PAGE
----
El Sur

Studio: Criterion

Jul 20, 2018 Web Exclusive Bookmark and Share


Like the Sphinx’s missing nose or the Venus de Milo’s arms, the history of cinema is haunted by absent parts. All those old silent films lost to time because the producers melted the stock down to extract the silver; the missing reels of Von Stroheim, Murnau, Welles; films abandoned by their makers or left to rot in studio vaults; director’s original visions languishing on cutting room floors. In many ways, cinema is defined by what you don’t see. Consider the hundreds of hours of footage and work that gets trimmed away like excess clay so an hour or two of film is left for your viewing pleasure.

Victor Erice’s 1983 Spanish masterpiece El Sur may not seem like it has a place with the rest of cinema’s damaged goods. Erice’s follow-up to his stunning 1973 directorial debut The Spirit of the Beehive, El Sur (“The South”) feels like a whole, seamless work. The story of a girl named Estrella living in the northern half of Spain during the 1940’s with her parents (who are both haunted by the Spanish Civil War), it vividly depicts one of the most sobering moments in any child’s life: when they begin to understand that their parents are flawed, possibly even weak, people.

The film is driven by the relationship between Estrella (played by Sonsoles Aranguren and Iciar Bollain when the character is 8 and 15, respectively) and her father Agustin (Omero Antonutti). An introverted, reclusive man, we at first see him the way the young Estrella sees him: a figure of mystery and magic. He uses a pendulum to dowse fields for the townsfolk; he and his wife have hushed conversations about whether or not their daughter has his gift too. Much like the way Erice uses Frankenstein’s Monster in Beehive, there’s a bit of a heightened, magical realism at work throughout the early half of the film.

Secrecy abounds in El Sur. The south of Spain where Agustin comes from is referenced time and time again like some kind of shadowy, mythical land. Questions like what’s haunting Agustin, why he stopped talking to his own father, what happened to Estrella’s parents in the war: we get hints and glimpses of the truth throughout. But like any child trying to uncover their family’s past, so much of the bigger picture remains out of reach.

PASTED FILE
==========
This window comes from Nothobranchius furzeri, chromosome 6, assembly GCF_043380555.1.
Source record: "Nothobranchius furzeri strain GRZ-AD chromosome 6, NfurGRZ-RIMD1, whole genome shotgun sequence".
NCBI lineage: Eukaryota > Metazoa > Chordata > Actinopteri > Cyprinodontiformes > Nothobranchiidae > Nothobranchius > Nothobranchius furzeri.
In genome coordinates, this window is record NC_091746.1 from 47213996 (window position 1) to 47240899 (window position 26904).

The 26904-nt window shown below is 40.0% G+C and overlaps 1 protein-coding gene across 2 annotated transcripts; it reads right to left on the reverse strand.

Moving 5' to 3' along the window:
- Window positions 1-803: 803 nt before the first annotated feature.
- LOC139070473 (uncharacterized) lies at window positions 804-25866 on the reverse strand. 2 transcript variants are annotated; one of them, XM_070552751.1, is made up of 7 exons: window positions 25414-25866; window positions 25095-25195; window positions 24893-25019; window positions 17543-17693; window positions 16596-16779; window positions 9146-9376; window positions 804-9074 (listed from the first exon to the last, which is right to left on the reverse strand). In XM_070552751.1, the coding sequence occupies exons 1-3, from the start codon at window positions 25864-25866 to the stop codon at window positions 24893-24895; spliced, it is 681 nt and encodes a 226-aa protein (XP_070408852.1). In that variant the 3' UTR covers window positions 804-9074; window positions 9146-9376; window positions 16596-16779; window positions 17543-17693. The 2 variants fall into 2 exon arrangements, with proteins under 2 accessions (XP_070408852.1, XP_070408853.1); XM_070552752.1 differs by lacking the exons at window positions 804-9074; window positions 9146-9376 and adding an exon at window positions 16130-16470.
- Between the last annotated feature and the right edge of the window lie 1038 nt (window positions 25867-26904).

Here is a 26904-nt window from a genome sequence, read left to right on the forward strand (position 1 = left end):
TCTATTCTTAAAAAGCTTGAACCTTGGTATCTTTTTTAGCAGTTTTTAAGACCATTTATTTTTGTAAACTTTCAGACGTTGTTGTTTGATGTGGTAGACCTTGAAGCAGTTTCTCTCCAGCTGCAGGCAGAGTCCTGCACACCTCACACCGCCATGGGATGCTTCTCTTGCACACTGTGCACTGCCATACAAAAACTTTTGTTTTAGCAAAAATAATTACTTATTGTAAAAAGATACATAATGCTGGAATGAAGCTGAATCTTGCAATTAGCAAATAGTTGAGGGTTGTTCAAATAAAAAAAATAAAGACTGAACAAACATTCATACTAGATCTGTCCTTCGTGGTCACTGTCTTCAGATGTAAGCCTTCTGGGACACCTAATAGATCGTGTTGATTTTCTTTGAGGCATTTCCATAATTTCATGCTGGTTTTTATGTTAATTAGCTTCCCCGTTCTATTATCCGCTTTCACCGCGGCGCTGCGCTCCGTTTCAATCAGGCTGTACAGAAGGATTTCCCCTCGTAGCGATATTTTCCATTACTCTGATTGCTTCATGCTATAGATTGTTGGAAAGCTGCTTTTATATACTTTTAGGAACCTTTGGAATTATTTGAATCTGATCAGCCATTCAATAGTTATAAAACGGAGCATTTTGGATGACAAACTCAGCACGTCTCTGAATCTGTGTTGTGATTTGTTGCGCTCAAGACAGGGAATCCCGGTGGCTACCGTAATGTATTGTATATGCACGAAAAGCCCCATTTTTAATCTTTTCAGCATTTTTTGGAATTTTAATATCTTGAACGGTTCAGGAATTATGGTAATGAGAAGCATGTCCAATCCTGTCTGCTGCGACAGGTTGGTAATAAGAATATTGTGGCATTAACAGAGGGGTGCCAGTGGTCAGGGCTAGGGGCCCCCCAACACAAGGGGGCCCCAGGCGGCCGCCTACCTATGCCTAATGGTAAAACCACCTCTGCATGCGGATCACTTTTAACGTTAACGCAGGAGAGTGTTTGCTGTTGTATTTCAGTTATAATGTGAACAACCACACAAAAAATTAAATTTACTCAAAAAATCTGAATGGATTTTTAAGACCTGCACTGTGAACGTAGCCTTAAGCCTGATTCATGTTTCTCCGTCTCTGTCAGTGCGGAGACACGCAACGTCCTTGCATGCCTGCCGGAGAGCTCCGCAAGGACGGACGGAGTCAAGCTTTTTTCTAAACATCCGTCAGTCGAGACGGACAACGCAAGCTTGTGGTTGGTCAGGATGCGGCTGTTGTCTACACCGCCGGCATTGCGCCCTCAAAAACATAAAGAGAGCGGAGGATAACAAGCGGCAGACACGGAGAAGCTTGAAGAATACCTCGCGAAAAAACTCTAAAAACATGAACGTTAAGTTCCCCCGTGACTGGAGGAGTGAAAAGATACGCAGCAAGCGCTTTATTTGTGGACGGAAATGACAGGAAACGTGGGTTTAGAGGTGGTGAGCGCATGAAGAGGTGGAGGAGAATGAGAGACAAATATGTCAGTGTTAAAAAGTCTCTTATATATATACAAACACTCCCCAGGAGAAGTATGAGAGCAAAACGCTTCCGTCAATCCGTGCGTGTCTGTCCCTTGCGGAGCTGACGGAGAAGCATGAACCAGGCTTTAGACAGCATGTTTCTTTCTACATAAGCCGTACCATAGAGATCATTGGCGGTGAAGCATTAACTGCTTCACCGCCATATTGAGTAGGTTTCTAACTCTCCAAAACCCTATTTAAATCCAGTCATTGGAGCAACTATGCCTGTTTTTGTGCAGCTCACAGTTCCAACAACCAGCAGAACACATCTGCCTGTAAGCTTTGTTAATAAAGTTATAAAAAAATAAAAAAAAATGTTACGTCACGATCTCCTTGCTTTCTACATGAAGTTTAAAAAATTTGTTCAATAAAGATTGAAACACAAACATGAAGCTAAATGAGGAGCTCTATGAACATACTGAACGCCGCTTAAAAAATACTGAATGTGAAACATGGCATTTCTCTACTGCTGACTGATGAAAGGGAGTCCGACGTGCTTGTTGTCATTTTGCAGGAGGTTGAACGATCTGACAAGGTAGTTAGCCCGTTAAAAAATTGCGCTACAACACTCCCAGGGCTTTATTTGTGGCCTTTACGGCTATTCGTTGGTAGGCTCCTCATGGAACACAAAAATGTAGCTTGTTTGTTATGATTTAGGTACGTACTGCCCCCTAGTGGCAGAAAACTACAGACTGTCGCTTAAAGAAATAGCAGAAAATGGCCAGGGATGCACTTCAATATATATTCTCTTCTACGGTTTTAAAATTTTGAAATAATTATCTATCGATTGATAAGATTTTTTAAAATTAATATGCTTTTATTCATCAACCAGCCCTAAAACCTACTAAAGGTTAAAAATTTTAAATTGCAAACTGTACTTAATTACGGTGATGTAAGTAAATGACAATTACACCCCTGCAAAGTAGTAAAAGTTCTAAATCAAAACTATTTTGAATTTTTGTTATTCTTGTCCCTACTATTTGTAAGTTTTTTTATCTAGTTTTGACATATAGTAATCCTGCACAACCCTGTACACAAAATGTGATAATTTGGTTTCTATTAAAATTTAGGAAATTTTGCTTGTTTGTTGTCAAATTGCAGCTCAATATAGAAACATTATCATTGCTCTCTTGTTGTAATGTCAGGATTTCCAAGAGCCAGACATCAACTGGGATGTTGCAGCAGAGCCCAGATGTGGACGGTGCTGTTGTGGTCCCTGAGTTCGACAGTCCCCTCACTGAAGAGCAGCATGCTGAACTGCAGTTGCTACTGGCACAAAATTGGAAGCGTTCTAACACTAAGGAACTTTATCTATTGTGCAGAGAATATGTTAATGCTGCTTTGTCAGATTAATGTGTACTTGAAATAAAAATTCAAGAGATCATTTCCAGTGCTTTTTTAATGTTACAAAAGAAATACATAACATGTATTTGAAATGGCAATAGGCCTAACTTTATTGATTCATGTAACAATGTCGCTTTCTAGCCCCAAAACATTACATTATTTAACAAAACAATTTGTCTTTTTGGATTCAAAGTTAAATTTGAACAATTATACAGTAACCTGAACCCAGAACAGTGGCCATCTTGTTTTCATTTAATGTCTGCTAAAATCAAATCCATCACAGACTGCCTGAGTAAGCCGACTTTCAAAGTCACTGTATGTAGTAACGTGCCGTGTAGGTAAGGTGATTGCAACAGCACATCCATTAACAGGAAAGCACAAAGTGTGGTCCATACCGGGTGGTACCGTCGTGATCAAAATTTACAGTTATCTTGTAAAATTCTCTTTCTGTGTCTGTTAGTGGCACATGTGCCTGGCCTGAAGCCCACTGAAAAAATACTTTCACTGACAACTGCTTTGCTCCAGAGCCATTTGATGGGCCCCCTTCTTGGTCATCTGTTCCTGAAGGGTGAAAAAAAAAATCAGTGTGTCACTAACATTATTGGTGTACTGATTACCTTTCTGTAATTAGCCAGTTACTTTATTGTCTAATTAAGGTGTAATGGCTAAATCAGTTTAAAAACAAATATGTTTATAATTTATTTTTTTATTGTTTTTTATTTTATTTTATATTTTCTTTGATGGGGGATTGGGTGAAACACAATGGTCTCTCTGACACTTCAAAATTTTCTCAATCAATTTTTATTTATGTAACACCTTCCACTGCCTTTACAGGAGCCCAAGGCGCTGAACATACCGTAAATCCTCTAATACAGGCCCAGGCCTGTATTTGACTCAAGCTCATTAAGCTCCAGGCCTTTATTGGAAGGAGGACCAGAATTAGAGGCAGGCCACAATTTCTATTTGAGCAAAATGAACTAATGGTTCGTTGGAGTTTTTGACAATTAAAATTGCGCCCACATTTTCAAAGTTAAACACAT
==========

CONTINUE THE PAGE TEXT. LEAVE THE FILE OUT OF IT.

As Estrella gets older and begins to see the cracks and flaws in Agustin’s veneer, the film draws us deeper into the mystery of his past. It’s a testament to Antonutti’s skill as an actor that he skillfully plays Agustin in whatever mode best matches how Estrella sees him at that moment: at first, he’s a doting and enigmatic patriarch before turning into a pathetic, miserable loner. And while father and daughter are the film’s focus, Estrella’s mother and grandmother also get to play brief yet crucial roles in the story (which is based off a novella by Erice’s partner, Adelaida Garcia Morales).

What helps make El Sur such a rich experience is Jose Luis Alcaine’s elegant cinematography. Inspired by the work of Caravaggio, he gives El Sur a soft, painterly aesthetic. We see this influence at the beginning of the film when Estrella’s pitch black bedroom gradually fills up with golden light streaming through her windows. Bowing her head as she gets up from bed, rising in front of an embroidered medieval tapestry, she looks like a holy figure posing in a oil painting.

Gorgeous shots abound: a little toy boat turned into a jagged ice dagger in a frozen pond; the dark blue sky of a town, casting a shadow on a riverbank; the golden pendulum Agustin pulls from a black box.

The most powerful visual aspect of El Sur is how Erice and Alcaine use shadows to create vast fields of pure darkness that swallow characters whole. Like the Vantablack shade of pure black that cuts out all light, there are scenes in El Sur where a deep darkness creeps into the frame that’s impossible to see through. It adds thematic resonance to El Sur’s story of buried history and secret selves:  we know something is off with Agustin when we see him step out of a shadowy alcove in a church like the darkness had swallowed him up and spat him back out into the world.

By the time the film ends with Estrella resolved to travel south and see where her family came from, it feels like a complete story. But here is where El Sur enters the history of broken things: Erice’s film is half-finished.

When Erice began filming the movie, the shoot was slated for 81 days. Erice’s producer Elias Querejeta halted filming after 48 days. The reasons for why Querejeta stopped production vary from account to account, according to Erice in a revealing interview on the Criterion blu-ray. The filmmaker clearly still harbors some bitterness over how things turned out.

Persuaded to sculpt his existing footage into a cut to be shown at Cannes, the “first half” of El Sur received such a rapturous response there that it doomed Erice’s chances of finishing the movie. How do you “finish” a masterpiece? Despite having every intention of filming Estrella’s trip down south, Erice never got his chance to finish the story.

The only glimpse of the south we see in El Sur is in the stack of gorgeous postcards Estrella keeps in a box; the real thing could never compete with those little painted windows into another world.

While the director himself wouldn’t agree, it’s for the best that he didn’t. So much of the power of El Sur lies in suggestion, in its own unanswered questions. Not meeting Estrella’s grandfather, not getting to find out why her father fled north: these missing pieces make the film a richer experience. It isn’t like seeing a “missing reel” intertitle in a silent film: we don’t know that we’re missing anything.

www.criterion.com/films/27745-el-sur




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bubble shooter
July 24th 2018
1:43am

He and his wife have hushed conversations about whether or not their daughter has his gift too.